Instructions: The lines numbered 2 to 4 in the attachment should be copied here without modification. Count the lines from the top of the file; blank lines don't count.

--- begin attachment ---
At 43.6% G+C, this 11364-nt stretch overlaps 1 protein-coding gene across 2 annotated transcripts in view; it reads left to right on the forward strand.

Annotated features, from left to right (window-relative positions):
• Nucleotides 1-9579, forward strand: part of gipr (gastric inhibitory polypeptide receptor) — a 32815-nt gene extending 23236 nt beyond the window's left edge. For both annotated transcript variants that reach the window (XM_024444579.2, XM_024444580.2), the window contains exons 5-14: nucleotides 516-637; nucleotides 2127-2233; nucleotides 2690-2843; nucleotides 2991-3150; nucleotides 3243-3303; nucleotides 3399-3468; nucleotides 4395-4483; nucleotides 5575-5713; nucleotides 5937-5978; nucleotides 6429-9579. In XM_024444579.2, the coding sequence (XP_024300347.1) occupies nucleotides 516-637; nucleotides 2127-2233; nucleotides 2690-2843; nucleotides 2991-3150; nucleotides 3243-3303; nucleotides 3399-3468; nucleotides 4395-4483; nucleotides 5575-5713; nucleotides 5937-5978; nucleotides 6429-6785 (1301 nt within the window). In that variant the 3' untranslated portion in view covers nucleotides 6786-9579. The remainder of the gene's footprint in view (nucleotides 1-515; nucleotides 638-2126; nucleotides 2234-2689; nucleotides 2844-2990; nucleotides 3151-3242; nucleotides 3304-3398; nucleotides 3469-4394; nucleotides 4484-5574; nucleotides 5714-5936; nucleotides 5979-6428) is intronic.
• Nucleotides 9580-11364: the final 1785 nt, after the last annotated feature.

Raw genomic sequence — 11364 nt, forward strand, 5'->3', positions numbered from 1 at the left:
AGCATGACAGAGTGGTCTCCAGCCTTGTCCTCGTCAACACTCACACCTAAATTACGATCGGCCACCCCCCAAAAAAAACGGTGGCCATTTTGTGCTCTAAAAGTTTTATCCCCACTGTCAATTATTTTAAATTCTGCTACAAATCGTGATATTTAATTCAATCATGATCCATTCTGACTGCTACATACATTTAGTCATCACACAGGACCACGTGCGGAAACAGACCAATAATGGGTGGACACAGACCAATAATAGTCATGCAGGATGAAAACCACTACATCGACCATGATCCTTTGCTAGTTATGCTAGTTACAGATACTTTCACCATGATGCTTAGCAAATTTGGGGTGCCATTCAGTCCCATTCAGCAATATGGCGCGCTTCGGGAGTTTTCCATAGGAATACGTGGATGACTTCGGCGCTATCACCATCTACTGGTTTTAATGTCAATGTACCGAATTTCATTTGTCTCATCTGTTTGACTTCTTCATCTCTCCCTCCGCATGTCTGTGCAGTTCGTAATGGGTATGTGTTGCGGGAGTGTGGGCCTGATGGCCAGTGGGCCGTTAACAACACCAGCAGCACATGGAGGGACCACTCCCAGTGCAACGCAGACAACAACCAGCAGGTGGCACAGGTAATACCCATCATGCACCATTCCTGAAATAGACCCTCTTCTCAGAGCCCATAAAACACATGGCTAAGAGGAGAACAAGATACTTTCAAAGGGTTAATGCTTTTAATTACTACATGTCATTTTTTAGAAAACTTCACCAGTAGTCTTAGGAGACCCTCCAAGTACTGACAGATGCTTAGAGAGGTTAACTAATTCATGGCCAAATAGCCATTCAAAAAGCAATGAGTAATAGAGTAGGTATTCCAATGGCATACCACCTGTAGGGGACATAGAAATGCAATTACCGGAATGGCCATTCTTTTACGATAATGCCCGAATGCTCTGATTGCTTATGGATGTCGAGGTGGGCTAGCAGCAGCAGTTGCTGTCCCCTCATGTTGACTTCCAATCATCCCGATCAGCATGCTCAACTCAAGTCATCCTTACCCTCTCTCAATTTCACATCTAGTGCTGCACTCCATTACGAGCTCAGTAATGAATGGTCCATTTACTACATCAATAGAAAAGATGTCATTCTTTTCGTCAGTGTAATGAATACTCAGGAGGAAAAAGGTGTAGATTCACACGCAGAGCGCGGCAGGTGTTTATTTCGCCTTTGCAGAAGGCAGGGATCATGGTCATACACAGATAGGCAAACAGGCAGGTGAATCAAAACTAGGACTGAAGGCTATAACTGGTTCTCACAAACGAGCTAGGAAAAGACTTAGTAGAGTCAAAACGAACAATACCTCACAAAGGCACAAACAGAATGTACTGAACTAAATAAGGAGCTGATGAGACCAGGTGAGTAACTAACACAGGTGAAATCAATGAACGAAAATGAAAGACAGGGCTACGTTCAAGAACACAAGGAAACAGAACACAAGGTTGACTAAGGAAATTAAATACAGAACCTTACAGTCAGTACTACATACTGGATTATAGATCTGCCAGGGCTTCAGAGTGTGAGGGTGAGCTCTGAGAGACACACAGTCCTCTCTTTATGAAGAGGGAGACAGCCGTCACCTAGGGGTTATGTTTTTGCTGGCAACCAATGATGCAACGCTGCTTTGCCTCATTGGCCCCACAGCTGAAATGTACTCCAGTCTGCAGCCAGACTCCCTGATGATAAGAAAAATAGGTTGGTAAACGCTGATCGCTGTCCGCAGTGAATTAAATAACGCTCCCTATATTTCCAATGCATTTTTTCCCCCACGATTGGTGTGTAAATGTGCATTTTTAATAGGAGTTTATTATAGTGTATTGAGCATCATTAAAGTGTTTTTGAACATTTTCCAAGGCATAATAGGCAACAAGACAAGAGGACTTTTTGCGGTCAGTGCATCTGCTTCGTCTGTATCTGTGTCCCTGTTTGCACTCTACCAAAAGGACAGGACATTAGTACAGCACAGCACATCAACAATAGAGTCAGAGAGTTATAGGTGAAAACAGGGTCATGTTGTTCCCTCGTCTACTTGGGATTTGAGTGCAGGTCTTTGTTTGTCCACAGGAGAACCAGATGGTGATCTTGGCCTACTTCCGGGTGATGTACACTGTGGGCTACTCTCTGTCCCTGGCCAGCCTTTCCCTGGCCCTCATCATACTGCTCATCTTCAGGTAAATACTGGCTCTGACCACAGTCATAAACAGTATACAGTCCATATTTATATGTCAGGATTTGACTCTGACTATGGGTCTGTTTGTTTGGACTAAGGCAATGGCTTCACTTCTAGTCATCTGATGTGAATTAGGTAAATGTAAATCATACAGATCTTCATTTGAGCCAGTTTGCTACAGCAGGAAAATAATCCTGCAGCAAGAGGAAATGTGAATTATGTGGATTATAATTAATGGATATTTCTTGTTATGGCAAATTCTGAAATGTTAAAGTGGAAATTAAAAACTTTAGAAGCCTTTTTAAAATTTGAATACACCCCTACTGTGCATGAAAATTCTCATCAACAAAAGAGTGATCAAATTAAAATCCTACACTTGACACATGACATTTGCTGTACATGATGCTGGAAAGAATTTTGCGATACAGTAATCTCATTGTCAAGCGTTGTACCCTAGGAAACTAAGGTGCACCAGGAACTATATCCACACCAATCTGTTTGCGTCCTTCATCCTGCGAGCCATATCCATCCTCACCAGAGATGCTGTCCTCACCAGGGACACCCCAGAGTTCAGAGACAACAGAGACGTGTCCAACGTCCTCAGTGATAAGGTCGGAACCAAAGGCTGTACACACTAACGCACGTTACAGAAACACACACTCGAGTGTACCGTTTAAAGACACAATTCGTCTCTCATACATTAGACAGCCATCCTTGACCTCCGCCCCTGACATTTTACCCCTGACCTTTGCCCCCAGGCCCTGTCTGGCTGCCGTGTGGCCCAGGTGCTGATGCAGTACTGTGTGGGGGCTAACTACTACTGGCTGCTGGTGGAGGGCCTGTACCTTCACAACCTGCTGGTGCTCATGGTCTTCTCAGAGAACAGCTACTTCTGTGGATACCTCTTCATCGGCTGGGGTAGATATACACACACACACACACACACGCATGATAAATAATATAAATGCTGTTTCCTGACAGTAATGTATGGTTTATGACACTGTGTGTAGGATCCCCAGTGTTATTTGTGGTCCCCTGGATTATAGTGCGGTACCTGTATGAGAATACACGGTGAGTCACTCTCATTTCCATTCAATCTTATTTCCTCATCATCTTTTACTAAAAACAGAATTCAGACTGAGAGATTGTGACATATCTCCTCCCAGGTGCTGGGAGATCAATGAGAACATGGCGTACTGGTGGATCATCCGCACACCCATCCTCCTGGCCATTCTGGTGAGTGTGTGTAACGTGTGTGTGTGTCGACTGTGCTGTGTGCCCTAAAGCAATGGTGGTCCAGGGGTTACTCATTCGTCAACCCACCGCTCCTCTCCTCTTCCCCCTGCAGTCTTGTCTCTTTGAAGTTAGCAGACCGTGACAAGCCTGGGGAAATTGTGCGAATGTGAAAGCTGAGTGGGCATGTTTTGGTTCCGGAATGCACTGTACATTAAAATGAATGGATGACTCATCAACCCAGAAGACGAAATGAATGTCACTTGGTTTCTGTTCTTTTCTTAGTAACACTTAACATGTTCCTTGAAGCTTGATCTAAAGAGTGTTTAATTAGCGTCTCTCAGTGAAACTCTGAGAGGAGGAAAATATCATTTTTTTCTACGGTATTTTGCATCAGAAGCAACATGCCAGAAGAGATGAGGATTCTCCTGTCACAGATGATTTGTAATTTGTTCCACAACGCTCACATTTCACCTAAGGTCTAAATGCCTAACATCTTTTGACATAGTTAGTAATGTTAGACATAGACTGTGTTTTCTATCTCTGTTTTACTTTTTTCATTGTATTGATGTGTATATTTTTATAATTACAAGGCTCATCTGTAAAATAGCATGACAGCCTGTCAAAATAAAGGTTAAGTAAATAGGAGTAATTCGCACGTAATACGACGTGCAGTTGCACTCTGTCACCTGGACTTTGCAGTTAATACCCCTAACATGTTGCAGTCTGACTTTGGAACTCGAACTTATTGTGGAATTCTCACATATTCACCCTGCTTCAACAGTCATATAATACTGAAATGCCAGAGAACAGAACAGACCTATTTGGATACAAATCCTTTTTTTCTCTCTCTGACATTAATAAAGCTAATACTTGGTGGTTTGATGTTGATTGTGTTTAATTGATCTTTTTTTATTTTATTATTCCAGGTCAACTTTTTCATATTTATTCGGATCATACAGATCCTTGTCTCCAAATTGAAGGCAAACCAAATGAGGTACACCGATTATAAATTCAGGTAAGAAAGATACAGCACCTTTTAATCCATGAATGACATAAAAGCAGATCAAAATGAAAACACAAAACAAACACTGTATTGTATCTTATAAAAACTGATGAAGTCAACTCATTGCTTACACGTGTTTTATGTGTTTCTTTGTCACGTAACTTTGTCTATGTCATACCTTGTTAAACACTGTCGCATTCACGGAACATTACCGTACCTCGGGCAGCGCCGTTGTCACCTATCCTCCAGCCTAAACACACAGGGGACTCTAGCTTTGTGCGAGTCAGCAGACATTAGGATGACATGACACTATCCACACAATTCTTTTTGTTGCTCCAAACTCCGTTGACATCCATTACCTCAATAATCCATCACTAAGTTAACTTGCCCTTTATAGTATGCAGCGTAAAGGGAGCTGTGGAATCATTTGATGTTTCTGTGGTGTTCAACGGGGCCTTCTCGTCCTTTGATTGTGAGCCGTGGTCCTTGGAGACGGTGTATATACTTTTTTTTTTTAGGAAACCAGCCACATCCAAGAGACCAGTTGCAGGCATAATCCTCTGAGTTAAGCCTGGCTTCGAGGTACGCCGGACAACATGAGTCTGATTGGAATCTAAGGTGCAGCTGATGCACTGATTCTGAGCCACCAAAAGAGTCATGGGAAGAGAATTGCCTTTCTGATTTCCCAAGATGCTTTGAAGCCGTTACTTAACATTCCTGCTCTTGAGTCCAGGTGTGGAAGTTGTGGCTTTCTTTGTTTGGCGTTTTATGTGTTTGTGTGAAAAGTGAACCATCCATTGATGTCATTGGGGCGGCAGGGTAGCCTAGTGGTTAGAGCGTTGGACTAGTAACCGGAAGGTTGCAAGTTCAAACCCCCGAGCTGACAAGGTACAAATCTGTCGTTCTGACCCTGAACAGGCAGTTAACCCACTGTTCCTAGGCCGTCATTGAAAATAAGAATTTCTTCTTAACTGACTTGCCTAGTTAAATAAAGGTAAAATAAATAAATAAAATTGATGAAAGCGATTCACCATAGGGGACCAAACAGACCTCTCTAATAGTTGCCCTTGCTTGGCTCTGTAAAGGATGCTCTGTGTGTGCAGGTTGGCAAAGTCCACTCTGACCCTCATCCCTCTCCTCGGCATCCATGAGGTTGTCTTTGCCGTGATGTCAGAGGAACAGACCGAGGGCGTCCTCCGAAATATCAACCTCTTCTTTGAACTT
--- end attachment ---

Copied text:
Annotated features, from left to right (window-relative positions):
• Nucleotides 1-9579, forward strand: part of gipr (gastric inhibitory polypeptide receptor) — a 32815-nt gene extending 23236 nt beyond the window's left edge. For both annotated transcript variants that reach the window (XM_024444579.2, XM_024444580.2), the window contains exons 5-14: nucleotides 516-637; nucleotides 2127-2233; nucleotides 2690-2843; nucleotides 2991-3150; nucleotides 3243-3303; nucleotides 3399-3468; nucleotides 4395-4483; nucleotides 5575-5713; nucleotides 5937-5978; nucleotides 6429-9579. In XM_024444579.2, the coding sequence (XP_024300347.1) occupies nucleotides 516-637; nucleotides 2127-2233; nucleotides 2690-2843; nucleotides 2991-3150; nucleotides 3243-3303; nucleotides 3399-3468; nucleotides 4395-4483; nucleotides 5575-5713; nucleotides 5937-5978; nucleotides 6429-6785 (1301 nt within the window). In that variant the 3' untranslated portion in view covers nucleotides 6786-9579. The remainder of the gene's footprint in view (nucleotides 1-515; nucleotides 638-2126; nucleotides 2234-2689; nucleotides 2844-2990; nucleotides 3151-3242; nucleotides 3304-3398; nucleotides 3469-4394; nucleotides 4484-5574; nucleotides 5714-5936; nucleotides 5979-6428) is intronic.
• Nucleotides 9580-11364: the final 1785 nt, after the last annotated feature.